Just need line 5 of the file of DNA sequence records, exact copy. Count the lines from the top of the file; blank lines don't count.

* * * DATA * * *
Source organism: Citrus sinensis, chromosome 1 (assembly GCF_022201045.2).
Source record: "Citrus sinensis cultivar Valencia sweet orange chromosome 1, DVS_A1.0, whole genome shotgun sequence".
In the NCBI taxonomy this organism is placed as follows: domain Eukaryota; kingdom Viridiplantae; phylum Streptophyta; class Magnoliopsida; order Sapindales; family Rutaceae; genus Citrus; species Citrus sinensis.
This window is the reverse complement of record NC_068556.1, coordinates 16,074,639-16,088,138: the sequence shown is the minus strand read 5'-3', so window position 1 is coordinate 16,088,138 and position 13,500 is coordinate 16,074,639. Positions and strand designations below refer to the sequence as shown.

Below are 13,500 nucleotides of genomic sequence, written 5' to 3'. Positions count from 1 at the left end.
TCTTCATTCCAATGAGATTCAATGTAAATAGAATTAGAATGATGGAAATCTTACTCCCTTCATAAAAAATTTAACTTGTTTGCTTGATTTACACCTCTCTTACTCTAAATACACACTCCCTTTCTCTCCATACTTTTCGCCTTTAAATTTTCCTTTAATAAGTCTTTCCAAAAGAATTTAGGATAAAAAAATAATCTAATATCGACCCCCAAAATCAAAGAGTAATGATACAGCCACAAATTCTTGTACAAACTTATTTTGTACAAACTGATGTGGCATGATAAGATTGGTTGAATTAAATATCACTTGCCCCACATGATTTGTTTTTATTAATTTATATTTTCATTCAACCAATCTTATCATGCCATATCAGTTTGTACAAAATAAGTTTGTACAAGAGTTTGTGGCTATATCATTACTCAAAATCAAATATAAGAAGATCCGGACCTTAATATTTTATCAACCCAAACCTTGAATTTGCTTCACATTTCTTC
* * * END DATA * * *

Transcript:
Below are 13,500 nucleotides of genomic sequence, written 5' to 3'. Positions count from 1 at the left end.